NASA’s Press Conference to Address New Space Discoveries

By Charles Omedo , Feb 22, 2017 01:27 AM EST

NASA's press conference is scheduled on hold at 1 pm EST or 6 pm GMT on Wednesday, February 22 according to a NASA press release. The announcement of this press conference is already creating a furore as to the exact purpose of the news meeting, and a lot of speculations are already flying around. In fact, informed members of the public insist NASA scheduled the conference to inform everyone of the discovery of new exoplanets capable of supporting life in outer space.

NASA is not too forthcoming about the purpose of the conference

NASA's press conference is all about space exploration and space discoveries, but people are certain this particular scheduled meeting is going to be more specific than that. The space agency made the announcement but did not reveal any details on what the conference would entail or issues it would address. They however mentioned that it is to present new findings about exoplanets.

"NASA will hold a news conference at 1 pm EST (6pm GMT) Wednesday, February 22, to present new findings on planets that orbit stars other than our sun, known as exoplanets," NASA had written. Considering the fact that NASA announced the discovery of 1,284 new planets in an earlier press conference at the beginning of this year, many think this scheduled meeting must have to do with the discovery of more exoplanets or identification of those that are habitable, International Business Times wrote. But whatever the case, people have got to wait till the given time to learn more.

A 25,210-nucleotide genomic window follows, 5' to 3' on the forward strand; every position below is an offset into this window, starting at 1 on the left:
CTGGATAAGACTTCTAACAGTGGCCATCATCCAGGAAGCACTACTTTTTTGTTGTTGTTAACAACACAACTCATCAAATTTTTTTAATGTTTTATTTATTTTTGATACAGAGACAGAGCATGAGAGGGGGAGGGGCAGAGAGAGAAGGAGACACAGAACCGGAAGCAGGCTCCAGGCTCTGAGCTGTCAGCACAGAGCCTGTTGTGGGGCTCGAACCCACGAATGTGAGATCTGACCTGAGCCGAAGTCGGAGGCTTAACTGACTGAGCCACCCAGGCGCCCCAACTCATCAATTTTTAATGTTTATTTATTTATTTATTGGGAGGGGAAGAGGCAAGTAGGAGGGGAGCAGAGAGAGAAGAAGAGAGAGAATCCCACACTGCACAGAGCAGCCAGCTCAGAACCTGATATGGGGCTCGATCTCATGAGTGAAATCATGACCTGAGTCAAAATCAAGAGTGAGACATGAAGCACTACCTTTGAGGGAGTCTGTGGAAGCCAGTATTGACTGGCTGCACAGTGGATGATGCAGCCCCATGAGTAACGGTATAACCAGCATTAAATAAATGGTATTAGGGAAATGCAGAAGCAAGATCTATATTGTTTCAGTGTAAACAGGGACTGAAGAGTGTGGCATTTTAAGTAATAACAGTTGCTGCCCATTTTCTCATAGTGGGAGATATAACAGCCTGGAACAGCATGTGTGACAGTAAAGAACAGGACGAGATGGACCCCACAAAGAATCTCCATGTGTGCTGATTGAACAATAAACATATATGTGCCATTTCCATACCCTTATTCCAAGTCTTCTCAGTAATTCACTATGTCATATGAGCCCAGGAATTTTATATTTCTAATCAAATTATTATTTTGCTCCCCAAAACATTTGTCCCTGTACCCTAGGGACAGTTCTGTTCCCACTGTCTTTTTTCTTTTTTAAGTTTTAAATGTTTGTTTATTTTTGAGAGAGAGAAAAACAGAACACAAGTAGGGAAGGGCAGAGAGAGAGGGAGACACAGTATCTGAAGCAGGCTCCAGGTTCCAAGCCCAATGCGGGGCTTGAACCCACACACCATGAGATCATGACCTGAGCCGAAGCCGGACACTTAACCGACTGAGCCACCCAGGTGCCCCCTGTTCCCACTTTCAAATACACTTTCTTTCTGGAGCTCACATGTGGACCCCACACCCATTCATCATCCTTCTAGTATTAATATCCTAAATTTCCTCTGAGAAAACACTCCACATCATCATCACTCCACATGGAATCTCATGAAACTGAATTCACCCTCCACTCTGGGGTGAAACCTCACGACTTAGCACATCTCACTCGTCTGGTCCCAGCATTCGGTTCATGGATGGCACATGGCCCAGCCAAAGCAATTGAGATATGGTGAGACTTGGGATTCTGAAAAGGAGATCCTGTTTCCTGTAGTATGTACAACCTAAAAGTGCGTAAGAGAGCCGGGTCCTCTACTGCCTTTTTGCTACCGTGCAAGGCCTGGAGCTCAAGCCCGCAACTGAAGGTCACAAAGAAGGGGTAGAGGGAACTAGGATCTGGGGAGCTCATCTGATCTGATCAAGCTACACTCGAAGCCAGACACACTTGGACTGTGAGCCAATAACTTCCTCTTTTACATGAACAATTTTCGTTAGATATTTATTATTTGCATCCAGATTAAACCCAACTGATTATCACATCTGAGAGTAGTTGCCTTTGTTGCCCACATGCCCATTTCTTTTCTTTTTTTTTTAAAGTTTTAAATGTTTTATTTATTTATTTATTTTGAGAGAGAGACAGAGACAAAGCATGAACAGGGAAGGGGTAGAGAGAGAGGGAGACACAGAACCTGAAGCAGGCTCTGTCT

How to be part of NASA's scheduled press conference

Some of the panelists that will be at the conference are Thomas Zurbuchen, associate administrator of the Science Mission Directorate at NASA Headquarters in Washington; Michael Gillon, astronomer at the University of Liege in Belgium; Sean Carey, manager of NASA's Spitzer Science Center at Caltech/IPAC, Pasadena, California; Nikole Lewis, astronomer at the Space Telescope Science Institute in Baltimore; and Sara Seager, professor of planetary science and physics at Massachusetts Institute of Technology, Cambridge, among others.

NASA's press conference can be watched at the stated time and date via several channels. It will be carried live on NASA TV and on NASA's website. Those that miss the conference can still ask questions from officials of the agency by using the hashtag #askNASA via Twitter. With this hashtag, members of the public can still interact with NASA panelists immediately after the news event is over, ZME Science wrote.

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